One of Broomfield's hastier exposÃ©s (for starters, it was shot entirely on consumer DV instead of his typical 16mm), Aileen 2 became a film more or less on the spur of the moment when the documentarian was subpoenaed to testify at one of Wuornos's pre-execution hearings. His ego perversely inflated by the invitation (he thought he was embarking on a career as an amateur criminologist), Broomfield learned practically on the stand that he was only there to tie a loose end involving Wuornos's ex-lawyer Steve Glazer (a.k.a. "Dr. Legal"), the centre of attention in Aileen Wuornos: The Selling of a Serial Killer. Still, this brief court appearance enabled him to re-establish contact with Wuornos, which led to a series of interviews that depict nothing so much as a suicidal woman using a high-profile filmmaker to expedite her death sentence. Unpersuasively, Wuornos confesses to committing perjury in her testimony that she killed in self-defense, saying that she was once and always motivated to take lives by monetary needs. Whenever Broomfield pokes holes in this change of heart, her attention span miraculously wanes, or she redefines the parameters of the interview as a deposition.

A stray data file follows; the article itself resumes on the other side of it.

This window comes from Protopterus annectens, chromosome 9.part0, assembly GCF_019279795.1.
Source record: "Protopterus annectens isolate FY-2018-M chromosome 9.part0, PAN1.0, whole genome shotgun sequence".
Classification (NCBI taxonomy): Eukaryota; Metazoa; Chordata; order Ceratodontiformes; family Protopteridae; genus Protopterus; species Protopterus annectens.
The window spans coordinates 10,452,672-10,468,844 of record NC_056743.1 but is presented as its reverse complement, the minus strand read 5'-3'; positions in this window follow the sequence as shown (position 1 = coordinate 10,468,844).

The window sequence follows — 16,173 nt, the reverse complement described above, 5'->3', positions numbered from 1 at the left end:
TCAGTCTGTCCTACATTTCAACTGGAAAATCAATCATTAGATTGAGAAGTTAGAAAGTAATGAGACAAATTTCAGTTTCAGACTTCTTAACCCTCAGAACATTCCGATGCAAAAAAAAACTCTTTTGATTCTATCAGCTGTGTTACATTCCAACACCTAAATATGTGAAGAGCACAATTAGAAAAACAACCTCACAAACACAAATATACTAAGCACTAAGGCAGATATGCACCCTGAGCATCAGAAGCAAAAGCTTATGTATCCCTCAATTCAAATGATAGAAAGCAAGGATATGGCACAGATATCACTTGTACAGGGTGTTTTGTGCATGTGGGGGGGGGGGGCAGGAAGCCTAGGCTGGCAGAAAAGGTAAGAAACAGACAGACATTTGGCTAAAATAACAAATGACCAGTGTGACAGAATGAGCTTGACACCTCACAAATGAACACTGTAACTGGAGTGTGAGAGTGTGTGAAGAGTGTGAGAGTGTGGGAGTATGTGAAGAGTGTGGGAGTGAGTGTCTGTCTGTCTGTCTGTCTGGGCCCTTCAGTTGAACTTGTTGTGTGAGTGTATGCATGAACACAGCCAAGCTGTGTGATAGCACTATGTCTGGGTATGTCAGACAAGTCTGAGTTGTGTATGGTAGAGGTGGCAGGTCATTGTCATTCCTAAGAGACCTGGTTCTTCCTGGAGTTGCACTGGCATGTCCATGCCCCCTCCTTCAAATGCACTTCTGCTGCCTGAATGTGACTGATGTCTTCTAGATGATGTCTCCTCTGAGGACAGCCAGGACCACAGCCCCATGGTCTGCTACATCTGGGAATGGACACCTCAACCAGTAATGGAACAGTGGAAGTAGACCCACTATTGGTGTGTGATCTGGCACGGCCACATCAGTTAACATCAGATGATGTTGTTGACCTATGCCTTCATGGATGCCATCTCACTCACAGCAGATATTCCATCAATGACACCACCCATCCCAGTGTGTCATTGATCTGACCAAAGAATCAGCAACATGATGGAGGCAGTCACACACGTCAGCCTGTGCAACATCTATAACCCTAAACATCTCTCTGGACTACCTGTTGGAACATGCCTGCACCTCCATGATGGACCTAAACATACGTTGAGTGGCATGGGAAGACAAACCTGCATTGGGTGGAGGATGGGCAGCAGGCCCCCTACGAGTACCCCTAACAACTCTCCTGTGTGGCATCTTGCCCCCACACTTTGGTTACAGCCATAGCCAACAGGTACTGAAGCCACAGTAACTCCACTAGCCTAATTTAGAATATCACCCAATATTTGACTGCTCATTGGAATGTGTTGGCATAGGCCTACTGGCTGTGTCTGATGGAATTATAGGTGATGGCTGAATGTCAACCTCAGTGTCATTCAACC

Aileen 2 lets posterity dictate the movie's agenda. As Broomfield passive-aggressively assumes the Bitsy Bloom role, he gives the lie to a multitude of Death Row thrillers that enshrine the field of investigative journalism: In a perpetual state of controlled panic, Broomfield sacrifices whatever skills he has as an interviewer to the obligation of redeeming Wuornos. In so doing, he's turned into a mike-wielding Galahad trying to save the dragon that ate the princess; by the time Dawn Botkins apologizes on her best friend's behalf for forgetting to flip Nick the bird, Broomfield is the official last man emasculated by "America's first female serial killer" in one form or another. Wuornos took charge of her own exploitation with this film after years of being screwed over by supposed allies who gradually revealed themselves to be opportunists: the police; her attorney; and her lesbian lover, Ty.